A fax sent by the defendant was “merely informational” and not an unsolicited advertisement, a Pennsylvania federal court has ruled.
The Robert W. Mauthe, M.D., medical practice filed a putative Telephone Consumer Protection Act (TCPA) class action against Spreemo, Inc., and the Hartford Financial Services Group over a single one-page fax it received in December 2016. The fax, which was sent without consent, identified Spreemo as the primary diagnostic vendor for Hartford.
In their motion to dismiss the complaint, the defendants contended that the fax was not an advertisement pursuant to the statute and, instead, simply informed recipients that Spreemo had been designated by Hartford as its preferred diagnostic provider.
There are two ways that a fax can violate the TCPA, U.S. District Judge Chad F. Kenney wrote. If, on its face, the fax promotes the commercial availability or quality of any property, goods or services, it will run afoul of the statute; alternatively, a fax can still violate the TCPA if it does not facially promote a good or service but is a pretext for a larger advertising scheme.
The court held that the fax at issue did not fall into either category.
“A careful review of the fax reveals that on its face, it neither promotes goods or services, nor seeks to initiate a commercial transaction with Plaintiff,” the court wrote. “It merely, on its face, informs recipients that if they are treating any patients whose treatment is covered by Hartford, that Spreemo has been designated as Hartford’s primary diagnostic testing vendor.”
Even the language used by the plaintiff to describe the fax validated this conclusion, Judge Kenney said, with the complaint featuring verbs such as “informs” and “communicates.”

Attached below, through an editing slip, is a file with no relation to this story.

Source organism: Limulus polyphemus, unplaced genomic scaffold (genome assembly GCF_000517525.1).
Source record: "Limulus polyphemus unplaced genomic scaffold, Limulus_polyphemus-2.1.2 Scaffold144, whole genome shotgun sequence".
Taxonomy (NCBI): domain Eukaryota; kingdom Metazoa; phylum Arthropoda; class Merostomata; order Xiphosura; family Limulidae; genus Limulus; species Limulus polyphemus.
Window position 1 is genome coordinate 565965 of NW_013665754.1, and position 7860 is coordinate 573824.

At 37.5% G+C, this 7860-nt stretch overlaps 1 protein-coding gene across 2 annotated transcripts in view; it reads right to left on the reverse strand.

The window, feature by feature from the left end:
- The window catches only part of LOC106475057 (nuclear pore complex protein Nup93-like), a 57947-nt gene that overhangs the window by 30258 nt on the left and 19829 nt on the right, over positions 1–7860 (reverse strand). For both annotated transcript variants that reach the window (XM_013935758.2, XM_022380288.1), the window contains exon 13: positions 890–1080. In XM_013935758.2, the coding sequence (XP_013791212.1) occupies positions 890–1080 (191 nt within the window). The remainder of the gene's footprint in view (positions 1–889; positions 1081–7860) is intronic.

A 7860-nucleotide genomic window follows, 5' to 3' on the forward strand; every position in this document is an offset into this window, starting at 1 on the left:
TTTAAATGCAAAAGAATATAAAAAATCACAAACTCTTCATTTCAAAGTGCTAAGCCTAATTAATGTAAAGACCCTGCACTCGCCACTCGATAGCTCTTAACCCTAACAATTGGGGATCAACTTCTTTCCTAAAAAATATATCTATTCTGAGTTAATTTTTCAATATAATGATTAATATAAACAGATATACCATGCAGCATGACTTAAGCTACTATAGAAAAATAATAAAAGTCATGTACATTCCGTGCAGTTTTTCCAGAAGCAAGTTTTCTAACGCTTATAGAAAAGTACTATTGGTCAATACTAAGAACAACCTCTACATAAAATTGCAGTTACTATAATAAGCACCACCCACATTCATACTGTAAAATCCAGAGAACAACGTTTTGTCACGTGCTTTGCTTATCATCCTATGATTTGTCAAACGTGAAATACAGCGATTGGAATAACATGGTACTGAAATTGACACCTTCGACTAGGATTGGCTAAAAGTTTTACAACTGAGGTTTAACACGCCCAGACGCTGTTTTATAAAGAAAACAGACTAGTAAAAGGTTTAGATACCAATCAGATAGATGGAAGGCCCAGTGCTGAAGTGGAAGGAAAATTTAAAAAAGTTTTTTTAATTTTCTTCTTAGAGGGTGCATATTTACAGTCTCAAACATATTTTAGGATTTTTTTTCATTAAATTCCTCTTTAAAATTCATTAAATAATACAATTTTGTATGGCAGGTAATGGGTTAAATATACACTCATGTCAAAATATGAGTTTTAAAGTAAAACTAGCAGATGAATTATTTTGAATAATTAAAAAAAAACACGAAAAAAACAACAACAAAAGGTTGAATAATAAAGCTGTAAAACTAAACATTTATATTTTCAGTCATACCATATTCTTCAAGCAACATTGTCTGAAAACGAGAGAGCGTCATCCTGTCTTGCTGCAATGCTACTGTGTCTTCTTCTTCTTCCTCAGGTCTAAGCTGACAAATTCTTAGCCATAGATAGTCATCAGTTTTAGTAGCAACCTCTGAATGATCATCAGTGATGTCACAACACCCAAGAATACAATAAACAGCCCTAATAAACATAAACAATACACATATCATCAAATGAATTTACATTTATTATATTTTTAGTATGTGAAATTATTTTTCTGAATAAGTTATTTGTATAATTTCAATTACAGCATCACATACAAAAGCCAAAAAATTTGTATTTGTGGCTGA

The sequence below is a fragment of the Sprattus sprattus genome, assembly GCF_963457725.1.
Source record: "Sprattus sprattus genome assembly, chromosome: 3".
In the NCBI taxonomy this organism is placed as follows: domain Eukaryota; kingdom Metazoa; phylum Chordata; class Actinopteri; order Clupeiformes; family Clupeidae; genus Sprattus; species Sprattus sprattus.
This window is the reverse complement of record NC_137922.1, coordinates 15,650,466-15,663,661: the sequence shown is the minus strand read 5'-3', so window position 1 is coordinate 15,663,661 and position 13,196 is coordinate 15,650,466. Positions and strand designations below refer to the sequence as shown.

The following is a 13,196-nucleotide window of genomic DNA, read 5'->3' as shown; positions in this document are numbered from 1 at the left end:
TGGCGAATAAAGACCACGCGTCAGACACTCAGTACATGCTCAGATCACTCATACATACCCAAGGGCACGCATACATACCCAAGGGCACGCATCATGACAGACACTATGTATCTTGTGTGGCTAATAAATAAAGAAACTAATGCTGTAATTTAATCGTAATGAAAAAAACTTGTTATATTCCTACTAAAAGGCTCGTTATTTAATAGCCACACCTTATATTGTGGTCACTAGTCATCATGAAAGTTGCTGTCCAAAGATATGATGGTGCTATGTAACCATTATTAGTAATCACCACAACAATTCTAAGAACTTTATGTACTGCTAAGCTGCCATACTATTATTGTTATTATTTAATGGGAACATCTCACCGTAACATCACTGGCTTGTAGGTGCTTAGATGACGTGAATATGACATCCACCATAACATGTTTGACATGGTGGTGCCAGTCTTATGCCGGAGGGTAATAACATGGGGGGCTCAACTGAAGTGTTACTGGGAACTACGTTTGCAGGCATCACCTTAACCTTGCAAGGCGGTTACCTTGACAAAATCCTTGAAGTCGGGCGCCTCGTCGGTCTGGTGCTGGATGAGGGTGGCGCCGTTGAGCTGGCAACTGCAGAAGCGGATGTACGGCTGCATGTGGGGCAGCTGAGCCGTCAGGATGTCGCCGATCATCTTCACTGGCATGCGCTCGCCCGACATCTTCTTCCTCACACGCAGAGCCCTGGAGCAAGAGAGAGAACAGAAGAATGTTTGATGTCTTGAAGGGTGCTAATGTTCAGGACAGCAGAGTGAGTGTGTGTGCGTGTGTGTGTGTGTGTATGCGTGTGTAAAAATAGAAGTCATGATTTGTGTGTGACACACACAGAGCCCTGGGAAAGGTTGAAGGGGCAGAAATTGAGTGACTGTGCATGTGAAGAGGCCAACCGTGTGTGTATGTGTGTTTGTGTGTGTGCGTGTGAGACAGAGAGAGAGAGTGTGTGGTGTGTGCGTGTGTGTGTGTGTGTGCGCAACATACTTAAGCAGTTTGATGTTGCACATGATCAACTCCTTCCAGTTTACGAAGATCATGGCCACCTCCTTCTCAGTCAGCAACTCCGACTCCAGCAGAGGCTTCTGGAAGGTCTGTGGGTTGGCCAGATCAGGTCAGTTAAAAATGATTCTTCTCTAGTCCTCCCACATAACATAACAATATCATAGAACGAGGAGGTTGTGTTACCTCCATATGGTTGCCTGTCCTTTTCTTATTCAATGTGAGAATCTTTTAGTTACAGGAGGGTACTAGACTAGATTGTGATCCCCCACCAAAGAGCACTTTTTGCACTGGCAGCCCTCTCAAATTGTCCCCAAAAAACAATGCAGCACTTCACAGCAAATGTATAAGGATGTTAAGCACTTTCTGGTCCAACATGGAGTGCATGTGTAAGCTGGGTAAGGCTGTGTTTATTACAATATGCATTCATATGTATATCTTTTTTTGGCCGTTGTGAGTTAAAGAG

The fact that the fax included Spreemo’s name, logo, location and contact information did not convert the informational transmission into an unsolicited ad actionable under the TCPA, the court added.
“What is most telling here is what the fax does not include,” the court commented. “It does not include any touting of quality or services. It does not include the ease of making an appointment or arranging for any services. Those are all things that would take the fax beyond the realm of information and into the actionable realm of advertisement. Accordingly the fax is not an unsolicited advertisement on its face.”
The medical office also failed to present sufficient allegations that the fax was a pretext for a broader advertising scheme that would have withstood a motion to dismiss.
“[T]hough the contact information for Spreemo is included on the fax, it is provided to allow treating physicians to arrange for diagnostic tests for their patients and not for the purpose of informing Plaintiff how to contact Spreemo to make a purchase of a service or good,” the court said. “As a matter of law, the fax [at issue] does not contain the necessary components of an ‘advertisement’ necessary to give rise to an actionable claim under the TCPA.”
To read the memorandum opinion in Robert W. Mauthe, M.D. v. Spreemo, Inc., click here.
Why it matters: The Pennsylvania federal court found that the Spreemo fax failed to meet either definition of an advertisement under the TCPA, as it was informational on its face and not part of a larger advertising campaign. However, the U.S. Court of Appeals, Third Circuit, may get a chance to weigh in, as the plaintiff has already filed a notice of appeal.